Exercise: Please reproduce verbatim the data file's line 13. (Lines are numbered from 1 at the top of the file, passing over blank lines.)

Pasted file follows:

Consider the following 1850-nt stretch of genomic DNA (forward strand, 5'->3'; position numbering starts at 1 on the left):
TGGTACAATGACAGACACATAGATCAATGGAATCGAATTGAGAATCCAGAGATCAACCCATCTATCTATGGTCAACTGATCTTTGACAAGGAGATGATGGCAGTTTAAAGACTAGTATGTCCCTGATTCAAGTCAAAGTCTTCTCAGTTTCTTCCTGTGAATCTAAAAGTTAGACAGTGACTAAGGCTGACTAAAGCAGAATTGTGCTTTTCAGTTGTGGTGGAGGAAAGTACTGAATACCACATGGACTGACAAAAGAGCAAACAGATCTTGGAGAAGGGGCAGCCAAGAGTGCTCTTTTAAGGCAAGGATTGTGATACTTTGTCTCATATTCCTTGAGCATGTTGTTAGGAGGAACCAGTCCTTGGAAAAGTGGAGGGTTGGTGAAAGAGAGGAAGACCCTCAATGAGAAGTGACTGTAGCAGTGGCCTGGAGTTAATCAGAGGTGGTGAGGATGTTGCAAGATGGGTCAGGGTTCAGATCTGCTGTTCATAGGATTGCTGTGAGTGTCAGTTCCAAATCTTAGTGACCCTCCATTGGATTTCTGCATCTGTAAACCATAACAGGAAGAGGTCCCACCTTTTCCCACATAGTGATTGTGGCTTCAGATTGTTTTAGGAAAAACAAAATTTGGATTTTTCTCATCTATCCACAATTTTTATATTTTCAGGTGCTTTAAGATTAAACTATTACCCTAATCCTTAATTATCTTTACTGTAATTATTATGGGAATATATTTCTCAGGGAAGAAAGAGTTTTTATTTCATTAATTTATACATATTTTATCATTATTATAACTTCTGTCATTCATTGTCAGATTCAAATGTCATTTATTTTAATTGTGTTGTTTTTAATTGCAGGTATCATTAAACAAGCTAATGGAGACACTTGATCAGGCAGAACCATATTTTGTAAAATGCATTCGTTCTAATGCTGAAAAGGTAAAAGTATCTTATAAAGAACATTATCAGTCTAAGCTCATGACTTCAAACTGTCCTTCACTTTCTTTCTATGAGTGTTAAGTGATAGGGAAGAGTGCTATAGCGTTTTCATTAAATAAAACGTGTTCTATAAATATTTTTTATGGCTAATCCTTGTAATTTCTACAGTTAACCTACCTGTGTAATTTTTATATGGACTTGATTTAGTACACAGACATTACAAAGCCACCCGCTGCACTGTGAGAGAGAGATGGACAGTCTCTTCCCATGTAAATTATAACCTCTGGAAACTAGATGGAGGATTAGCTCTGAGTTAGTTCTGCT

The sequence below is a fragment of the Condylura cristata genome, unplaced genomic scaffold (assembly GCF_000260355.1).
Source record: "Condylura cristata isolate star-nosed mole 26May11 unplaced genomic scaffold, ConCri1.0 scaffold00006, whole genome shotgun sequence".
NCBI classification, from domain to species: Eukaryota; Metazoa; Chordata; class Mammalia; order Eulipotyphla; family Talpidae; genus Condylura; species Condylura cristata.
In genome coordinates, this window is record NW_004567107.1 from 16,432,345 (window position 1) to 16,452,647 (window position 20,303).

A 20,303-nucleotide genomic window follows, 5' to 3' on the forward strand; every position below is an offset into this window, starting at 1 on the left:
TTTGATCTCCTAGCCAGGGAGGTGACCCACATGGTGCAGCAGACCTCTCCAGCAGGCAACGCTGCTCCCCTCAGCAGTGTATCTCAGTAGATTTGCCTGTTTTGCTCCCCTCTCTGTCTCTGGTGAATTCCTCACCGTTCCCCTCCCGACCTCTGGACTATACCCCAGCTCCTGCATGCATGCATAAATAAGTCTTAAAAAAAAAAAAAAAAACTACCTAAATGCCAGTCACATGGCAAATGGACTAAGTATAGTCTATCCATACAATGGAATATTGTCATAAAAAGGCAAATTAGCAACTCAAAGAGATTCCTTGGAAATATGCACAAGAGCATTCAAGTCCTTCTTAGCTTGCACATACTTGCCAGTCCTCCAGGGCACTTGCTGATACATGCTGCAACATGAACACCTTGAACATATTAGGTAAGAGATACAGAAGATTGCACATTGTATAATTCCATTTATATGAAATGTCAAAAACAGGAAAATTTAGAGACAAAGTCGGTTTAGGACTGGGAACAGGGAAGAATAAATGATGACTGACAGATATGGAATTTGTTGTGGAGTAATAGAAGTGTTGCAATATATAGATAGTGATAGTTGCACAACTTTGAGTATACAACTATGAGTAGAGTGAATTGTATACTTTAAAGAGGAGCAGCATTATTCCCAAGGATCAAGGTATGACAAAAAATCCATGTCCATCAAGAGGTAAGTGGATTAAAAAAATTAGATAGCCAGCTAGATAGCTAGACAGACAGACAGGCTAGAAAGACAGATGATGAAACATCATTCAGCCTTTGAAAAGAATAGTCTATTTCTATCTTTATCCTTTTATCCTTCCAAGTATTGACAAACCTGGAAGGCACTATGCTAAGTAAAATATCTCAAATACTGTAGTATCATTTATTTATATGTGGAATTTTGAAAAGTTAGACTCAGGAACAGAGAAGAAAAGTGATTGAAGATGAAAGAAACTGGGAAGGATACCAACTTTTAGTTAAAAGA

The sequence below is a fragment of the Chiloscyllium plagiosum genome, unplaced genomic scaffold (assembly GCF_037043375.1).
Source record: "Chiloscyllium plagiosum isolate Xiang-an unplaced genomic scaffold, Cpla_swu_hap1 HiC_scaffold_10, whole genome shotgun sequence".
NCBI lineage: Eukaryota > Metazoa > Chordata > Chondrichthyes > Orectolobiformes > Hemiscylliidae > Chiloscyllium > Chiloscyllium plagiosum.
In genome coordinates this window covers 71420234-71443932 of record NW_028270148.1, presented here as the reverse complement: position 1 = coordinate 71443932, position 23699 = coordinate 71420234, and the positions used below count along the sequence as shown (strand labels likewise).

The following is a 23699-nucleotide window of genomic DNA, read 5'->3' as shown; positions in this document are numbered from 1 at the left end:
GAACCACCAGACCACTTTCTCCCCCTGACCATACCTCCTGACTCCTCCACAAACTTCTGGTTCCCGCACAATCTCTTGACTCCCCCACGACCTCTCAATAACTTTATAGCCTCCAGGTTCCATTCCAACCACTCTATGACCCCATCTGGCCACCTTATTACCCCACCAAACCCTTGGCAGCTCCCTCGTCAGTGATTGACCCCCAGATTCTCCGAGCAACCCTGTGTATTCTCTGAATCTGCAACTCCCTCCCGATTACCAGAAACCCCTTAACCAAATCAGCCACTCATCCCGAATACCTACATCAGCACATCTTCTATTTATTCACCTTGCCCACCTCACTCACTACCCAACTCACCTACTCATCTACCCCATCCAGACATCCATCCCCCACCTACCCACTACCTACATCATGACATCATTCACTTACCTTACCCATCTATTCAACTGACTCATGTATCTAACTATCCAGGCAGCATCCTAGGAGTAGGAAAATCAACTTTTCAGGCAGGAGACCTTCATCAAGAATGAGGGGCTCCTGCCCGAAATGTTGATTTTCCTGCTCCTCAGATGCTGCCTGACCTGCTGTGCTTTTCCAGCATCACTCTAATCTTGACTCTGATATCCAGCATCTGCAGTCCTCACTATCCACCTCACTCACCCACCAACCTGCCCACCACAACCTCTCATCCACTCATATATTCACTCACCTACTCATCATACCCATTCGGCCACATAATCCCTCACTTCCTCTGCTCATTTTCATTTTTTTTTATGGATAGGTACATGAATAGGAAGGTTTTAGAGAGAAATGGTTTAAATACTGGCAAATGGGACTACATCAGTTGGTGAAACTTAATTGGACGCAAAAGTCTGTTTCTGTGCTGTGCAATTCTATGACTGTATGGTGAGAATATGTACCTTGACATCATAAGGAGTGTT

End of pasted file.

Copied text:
The following is a 23699-nucleotide window of genomic DNA, read 5'->3' as shown; positions in this document are numbered from 1 at the left end: